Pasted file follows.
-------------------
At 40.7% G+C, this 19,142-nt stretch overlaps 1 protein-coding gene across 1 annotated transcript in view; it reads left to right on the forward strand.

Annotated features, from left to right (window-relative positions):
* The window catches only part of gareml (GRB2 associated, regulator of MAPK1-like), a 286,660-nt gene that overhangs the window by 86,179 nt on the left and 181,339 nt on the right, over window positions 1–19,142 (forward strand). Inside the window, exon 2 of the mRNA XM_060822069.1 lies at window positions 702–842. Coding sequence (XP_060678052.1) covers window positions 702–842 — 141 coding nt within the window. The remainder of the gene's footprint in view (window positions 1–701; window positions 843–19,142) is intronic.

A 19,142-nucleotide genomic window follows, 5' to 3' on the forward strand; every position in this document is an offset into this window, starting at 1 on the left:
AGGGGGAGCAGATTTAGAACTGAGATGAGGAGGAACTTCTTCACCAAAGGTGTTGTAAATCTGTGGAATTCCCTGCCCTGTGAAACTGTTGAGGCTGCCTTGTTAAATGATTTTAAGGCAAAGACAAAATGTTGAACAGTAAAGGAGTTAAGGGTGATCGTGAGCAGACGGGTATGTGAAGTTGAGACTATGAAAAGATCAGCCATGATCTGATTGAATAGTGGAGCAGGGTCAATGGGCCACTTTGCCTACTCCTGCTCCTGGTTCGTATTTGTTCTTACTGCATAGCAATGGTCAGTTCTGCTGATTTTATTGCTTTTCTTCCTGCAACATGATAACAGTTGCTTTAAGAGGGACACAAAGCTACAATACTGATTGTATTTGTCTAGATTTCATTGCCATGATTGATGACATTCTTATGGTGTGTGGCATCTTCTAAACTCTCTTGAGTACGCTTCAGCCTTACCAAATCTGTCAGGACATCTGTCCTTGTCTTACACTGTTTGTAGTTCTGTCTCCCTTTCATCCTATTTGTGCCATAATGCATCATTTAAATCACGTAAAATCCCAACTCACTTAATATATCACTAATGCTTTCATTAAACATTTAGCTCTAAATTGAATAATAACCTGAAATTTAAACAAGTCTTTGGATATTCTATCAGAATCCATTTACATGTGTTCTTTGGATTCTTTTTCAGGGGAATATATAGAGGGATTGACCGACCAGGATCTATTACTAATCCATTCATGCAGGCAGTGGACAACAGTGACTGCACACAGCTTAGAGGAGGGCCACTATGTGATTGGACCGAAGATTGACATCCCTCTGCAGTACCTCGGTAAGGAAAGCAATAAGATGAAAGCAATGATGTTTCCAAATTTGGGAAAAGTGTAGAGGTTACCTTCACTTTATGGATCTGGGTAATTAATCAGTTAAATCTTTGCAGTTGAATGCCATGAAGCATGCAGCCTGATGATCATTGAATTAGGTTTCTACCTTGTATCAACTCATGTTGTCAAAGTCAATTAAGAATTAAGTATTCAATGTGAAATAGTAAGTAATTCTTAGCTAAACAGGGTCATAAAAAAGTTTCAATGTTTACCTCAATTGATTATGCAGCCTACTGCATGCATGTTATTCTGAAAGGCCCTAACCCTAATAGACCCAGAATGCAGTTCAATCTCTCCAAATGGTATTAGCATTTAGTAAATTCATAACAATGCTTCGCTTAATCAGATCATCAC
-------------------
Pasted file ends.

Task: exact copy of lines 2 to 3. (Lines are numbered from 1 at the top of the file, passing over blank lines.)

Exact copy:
Annotated features, from left to right (window-relative positions):
* The window catches only part of gareml (GRB2 associated, regulator of MAPK1-like), a 286,660-nt gene that overhangs the window by 86,179 nt on the left and 181,339 nt on the right, over window positions 1–19,142 (forward strand). Inside the window, exon 2 of the mRNA XM_060822069.1 lies at window positions 702–842. Coding sequence (XP_060678052.1) covers window positions 702–842 — 141 coding nt within the window. The remainder of the gene's footprint in view (window positions 1–701; window positions 843–19,142) is intronic.